How do weapons inspectors verify that an atomic bomb has been properly dismantled? They don't, for the most part. Countries don't really offer inspectors access to their nuclear technologies for fear of revealing military secrets.
Instead, past treaties (particularly US-Russia treaties) relied on dismantling the delivery systems for nuclear warheads. The infamous B-52 bombers had their wings cut off and were dumped in the Arizona desert, where Russia could visually confirm that they were inoperable.
But as for the warheads themselves -- few direct verifications are ever allowed. These warheads can be stolen, sold, or accidentally detonated -- with devastating consequences.
The problem is that despite these risks, countries are still strongly opposing direct inspection.
“Technology has offered human beings physical power that historically has been thought of as god-like in nature," said Martin Hellman, one of the inventors of public-key cryptography and an advocate against nuclear war, at an event unrelated to the study. At the Heidelberg Laureate Forum 2019, Hellman said that even without accidents, the prospect of a nuclear war or accident is still dark.
“In contrast to our technology, our maturity-level as a species will never be godlike. At best, as a society, we behave as irresponsible adolescents who are having a great party and anyone who says ‘hey, maybe we should stop drinking because there’s gonna be a hangover in the morning’, people call him a party pooper,” he added.
In order to address this issue, a team of researchers has devised a new, hi-tech method of testing whether warheads have been dismantled, without risking divulging any other secrets.
Researchers led by Areg Danagoulian, an MIT nuclear scientist, have successfully tested a method which uses neutron beams to establish certain facts about the warheads while at the same time, using an isotopic filter that physically encrypts the information in the measured data.
Nuclear warheads usually use isotopes of plutonium and a distinctive spatial arrangement of materials. The device sends a horizontal neutron beam through the warhead and then through a lithium filter that scrambles the information. The signal is then sent to a detector, where the data is analyzed and the key properties recorded -- everything else is hidden.
“At the low energy range, the neutrons’ interactions are extremely isotope-specific,” Danagoulian says. “So you do a measurement where you have an isotopic tag, a signal which itself embeds information about the isotopes and the geometry. But you do an additional step which physically encrypts it.”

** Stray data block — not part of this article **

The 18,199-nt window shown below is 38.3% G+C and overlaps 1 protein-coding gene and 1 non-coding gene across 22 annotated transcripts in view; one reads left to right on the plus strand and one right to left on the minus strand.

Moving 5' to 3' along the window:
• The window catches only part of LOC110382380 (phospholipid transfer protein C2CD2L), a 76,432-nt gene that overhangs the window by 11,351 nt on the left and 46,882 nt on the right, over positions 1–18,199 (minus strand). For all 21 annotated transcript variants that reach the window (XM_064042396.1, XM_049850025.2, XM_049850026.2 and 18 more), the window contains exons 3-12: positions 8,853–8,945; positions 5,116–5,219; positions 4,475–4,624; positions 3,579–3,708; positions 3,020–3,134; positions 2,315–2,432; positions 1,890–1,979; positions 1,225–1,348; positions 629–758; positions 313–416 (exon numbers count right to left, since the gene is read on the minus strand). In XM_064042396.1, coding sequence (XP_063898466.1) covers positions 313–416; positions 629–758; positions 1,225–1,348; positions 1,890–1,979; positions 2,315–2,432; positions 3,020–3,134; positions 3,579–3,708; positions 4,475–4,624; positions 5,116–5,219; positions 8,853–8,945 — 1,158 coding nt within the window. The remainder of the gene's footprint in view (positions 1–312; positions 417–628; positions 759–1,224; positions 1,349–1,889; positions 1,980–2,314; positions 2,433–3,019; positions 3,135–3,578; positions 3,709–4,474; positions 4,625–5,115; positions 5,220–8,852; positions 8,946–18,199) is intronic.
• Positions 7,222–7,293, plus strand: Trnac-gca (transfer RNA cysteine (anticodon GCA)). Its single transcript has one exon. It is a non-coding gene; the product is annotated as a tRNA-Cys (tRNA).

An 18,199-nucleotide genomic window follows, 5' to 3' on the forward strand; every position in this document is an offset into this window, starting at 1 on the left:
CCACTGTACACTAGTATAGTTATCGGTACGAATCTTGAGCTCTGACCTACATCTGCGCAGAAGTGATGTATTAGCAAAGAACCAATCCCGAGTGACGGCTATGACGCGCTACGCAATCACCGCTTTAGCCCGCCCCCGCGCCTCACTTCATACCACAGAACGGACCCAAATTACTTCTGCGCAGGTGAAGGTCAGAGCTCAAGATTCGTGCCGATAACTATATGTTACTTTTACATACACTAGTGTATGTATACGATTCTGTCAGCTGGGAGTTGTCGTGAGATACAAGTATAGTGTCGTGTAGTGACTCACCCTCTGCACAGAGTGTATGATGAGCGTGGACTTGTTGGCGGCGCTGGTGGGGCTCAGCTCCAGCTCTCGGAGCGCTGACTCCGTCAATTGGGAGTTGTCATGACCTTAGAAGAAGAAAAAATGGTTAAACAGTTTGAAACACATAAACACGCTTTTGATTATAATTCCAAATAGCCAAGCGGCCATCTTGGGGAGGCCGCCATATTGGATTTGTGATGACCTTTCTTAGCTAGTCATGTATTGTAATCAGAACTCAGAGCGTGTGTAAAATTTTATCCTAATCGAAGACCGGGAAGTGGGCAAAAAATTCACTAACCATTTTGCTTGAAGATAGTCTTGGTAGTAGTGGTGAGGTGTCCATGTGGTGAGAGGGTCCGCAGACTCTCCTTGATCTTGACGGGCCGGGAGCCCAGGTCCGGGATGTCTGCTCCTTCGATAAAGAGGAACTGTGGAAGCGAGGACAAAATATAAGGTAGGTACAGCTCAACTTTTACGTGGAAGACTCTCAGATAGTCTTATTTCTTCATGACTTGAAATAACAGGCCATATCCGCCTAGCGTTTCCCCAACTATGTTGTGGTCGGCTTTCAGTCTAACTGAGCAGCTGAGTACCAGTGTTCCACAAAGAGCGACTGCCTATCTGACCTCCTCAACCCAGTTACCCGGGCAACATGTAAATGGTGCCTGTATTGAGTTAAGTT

“This encrypting filter basically covers up the intrinsic properties of the actual classified object itself,” Danagoulian adds.
The innovation lies not only in the fact that the device can assess the warhead's status but also in the physical encryption. While it would also be possible to record the information and then record it directly on a computer, but physical encryption is much safer.
“You could, in principle, do it with computers, but computers are unreliable. They can be hacked, while the laws of physics are immutable.”
The results were tested on two proxies for plutonium (molybdenum and tungsten) at the Gaerttner Linear Accelerator (LINAC) Facility on the campus of Rensselaer Polytechnic Institute. So far, the tests worked as intended.
In order to conduct a real-life weapons inspection, the inspection team would analyze a known warhead, record its signature, and then compare its signature to the other warheads -- making sure that the signatures fit and countries wouldn't try to bamboozle inspectors with fake warheads. While a protocol would have to be established to ensure reliability, this could reasonably be done with existing technology.
"Arms control treaties are necessary to reduce the large stockpiles of the nuclear weapons that constitute one of the biggest dangers to the world. However, an impactful treaty hinges on effective inspection exercises to verify the participants’ compliance to the treaty terms," the study reads.
"Our approach can significantly increase the trustworthiness of future arms control treaties while expanding their scope to include the verified dismantlement of nuclear warheads themselves."
Now, the next step is actually trying the technology on an actual warhead. Presuming that everything works as intended (which seems likely at this point), countries would have to start negotiations to implement the approach.
This could prove to be extremely difficult, but there are reasons to be optimistic, Hellman says.
“Talking is much more effective than most people realize, it’s how we create societal interest and societal motivation to solve these problems,” Hellman said at HLF19.
It will no doubt be difficult, but if we truly want to achieve nuclear disarmament, it's a vital step. The prospect of a nuclear catastrophe is so dark that most people don't even want to think about it, Danagoulian says -- but it needs to be addressed. Despite efforts for nuclear disarmament, there are still enough warheads in the world to destroy society multiple times over.
“The concept of nuclear war is so big that it doesn’t [normally] fit in the human brain,” Danagoulian says. “It’s so terrifying, so horrible, that people shut it down.”
The study "A physically cryptographic warhead verification system using neutron induced nuclear resonances" has been published in Nature Communications, where it can be accessed free of charge.